Translators’ remark: In this and the following paragraphs, Stützel somewhat unusually makes an implicit assumption, namely that the banking system in question functions exclusively through the use of credit lines/overdrafts and hence that there is a complete and automatic reflux mechanism at work (cf. Lavoie 2014: 194). In other words, all bank creditors at any point in time only hold claims on the bank, whilst all bank debtors at any point in time only hold liabilities toward the bank, since in the assumed system an agent's claims on the bank are automatically offset against their liabilities toward the bank. If this were not the case, Stützel's remarks regarding the length of the bank's balance sheet would not be strictly correct in all cases. Below, Stützel makes this assumption explicit and relaxes it.

  • T2.

    Translators’ remark: It should be noted once more that the case Stützel refers to implicitly assumes that bank creditors hold only deposits (that is, financial assets) and bank debtors hold only bank credit (that is, liabilities). Only in this case is the statement above strictly correct.

  • T3.

    Translators’ remark: Stützel does not consider the impact of changes in asset prices, that is, he assumes no mark-to-market or ‘fair value’ accounting.

  • T4.

    Translators’ remark: Stützel here relaxes the implicit assumption mentioned above.

  • 2.

    In the following we will always speak of the banking system as including the central bank system. Thereby, many of the relationships can be illustrated in a strict, universally valid, and clear manner. However, one problem will thus obviously be almost completely ignored: the specific problems of bank liquidity and the inter-bank market. This topic would indeed offer a very rich area for applying the method of balance mechanics presented here, as well as the juxtaposition of partial, relational and global statement and here, in a sense, lies its origin (Lautenbach's credit mechanics!). Nevertheless, in this book we will not treat it in further detail, since particularly this topic has been dealt with in great detail in the style of the method advocated here by Lehmann, Lautenbach, Pfleiderer, Gleske and others. Additionally, economic policy in this specific area has in practice been considering the relations, which we term ‘balance mechanics’ here, with due regard for a long time (as shown for instance in the monthly reports of the Bank deutscher Länder regarding the determinants of changes in bank liquidity).

  • T5.

    Translators’ remark: Erich Schneider, to whom Stützel frequently (and often critically) refers in his work, was a highly influential German economist whose work significantly shaped the development of the economics discipline in Germany. In particular, his introductory textbook played a role comparable to that of Samuelson's in the Anglo-Saxon world and advocated a similar synthesis of neoclassical and Keynesian ideas.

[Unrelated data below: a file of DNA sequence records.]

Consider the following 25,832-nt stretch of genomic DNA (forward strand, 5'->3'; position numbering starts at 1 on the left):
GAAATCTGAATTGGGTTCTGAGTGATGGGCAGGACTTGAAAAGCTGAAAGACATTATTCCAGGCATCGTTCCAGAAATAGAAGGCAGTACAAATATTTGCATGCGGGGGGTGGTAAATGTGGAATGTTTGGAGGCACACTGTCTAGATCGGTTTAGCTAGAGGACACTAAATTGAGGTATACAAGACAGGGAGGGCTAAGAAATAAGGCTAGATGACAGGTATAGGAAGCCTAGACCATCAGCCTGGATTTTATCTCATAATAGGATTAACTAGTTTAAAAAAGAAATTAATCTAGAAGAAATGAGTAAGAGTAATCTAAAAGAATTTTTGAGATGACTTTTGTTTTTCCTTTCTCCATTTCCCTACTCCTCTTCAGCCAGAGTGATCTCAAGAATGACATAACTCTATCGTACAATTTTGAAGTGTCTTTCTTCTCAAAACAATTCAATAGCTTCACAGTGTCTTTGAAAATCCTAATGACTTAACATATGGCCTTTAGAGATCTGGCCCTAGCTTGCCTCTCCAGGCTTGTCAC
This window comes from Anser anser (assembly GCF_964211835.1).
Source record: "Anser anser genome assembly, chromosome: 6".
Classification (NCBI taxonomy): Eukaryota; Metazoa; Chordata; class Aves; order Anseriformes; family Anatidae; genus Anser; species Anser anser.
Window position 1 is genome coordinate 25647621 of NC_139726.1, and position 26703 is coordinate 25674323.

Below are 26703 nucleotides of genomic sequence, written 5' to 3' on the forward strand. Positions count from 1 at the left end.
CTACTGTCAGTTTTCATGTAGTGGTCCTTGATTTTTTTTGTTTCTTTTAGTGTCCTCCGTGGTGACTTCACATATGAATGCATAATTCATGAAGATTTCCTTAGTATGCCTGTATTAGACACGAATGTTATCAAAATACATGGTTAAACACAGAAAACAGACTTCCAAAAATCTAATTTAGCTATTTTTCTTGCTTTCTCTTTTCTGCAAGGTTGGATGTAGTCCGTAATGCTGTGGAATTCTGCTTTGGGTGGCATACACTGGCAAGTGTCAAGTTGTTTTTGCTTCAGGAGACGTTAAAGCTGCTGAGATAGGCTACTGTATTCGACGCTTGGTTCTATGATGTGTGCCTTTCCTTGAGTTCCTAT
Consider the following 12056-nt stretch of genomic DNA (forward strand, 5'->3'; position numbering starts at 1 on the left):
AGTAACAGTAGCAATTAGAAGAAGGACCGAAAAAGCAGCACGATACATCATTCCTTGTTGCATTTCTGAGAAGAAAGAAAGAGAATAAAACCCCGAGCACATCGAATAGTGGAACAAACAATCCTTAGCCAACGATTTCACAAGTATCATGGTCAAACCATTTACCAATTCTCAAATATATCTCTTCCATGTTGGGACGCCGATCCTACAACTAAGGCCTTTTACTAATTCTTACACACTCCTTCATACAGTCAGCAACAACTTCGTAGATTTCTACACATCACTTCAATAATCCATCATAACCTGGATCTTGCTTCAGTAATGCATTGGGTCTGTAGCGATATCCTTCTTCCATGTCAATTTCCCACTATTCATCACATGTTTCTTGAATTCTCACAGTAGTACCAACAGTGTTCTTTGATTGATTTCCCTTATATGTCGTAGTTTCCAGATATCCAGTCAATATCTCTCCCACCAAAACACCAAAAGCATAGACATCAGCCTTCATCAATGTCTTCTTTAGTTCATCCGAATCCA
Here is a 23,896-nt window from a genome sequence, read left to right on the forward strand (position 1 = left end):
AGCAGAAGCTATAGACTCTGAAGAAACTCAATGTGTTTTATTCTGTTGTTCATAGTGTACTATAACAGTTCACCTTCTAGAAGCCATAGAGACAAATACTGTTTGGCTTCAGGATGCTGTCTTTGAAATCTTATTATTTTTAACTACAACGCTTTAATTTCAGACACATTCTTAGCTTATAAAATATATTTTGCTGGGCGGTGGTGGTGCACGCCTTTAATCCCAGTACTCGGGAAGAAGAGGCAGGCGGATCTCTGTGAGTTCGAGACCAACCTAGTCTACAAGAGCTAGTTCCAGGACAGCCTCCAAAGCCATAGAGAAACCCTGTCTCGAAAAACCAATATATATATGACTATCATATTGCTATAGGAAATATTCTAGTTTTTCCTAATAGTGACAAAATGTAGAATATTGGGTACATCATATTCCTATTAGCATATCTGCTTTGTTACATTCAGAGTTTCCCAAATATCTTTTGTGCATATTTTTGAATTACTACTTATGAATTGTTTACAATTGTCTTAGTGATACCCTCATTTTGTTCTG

• T6.

    Translators’ remark: In German accounting terminology, ‘Aktivgeschäft’, literally ‘active business’, denotes any business of banks which is booked on the asset side (the ‘active side’, translating literally from the German) of their balance sheet, for example the granting of a new loan (even though this new loan also creates a deposit, the loan itself is booked on the asset side of the bank's balance sheet).

  • T7.

    Translators’ remark: Interest rate agreements between German banks were legally in existence from 1932 onwards and were fully abandoned in 1967.

  • T8.

    Translators’ remark: This is Stützel's very roundabout way of saying that repayment flows to the group or deposits with the group will only increase to the extent that the newly created means of payment are not used to repay loans granted by the complementary group or to make deposits with the complementary group of banks.

  • 3.

    Evidently, this is a situation in which the so-called ‘credit multiplier’ hardly contributes anything to the explanation of the matter.

  • 4.

    In the case of so-called Anglo-Saxon accounting, the granting of a loan to customer A and the ‘taking’ of a deposit from this customer A coincide.

  • 5.

    Pfleiderer noted generally and, in our view, rightly so that ‘the popular controversy of credit theory, whether priority lies with the lending or the deposit-taking business of banks can be explained largely by the fact that nobody actually examined to what extent the different banking operations alter the volume of credit’ (Pfleiderer 1943: 265).

REFERENCES

  • Hahn A. , Economic Theory of Bank Credit , ( Oxford University Press , Oxford ).

  • Lavoie M. , Post-Keynesian Economics: New Foundations , ( Edward Elgar , Cheltenham, UK and Northampton, MA 2014 ).

  • Pfleiderer O.E. , ' Die Mechanik des Kreditvolumens ' ( 1943 ) 1943 ( 13 ) Bankwirtschaft : 265 - 269 .

  • Stützel W. , Volkswirtschaftliche Saldenmechanik , ( Mohr Siebeck , Tübingen, Germany 1958 [1978] ).

  • Tarne, R. (2016): Proposals for monetary reform: a critical assessment focusing on endogenous money and balance mechanics, Paper presented at the 20th FMM conference, URL: http://www.boeckler.de/pdf/v_2016_10_21_tarne.pdf .

Affiliations

Stützel, Wolfgang - Translated from Stützel (1958 [1978]: 208–219) by Christoph Ellermann, Fabian Lindner, Severin Reissl and Ruben Tarne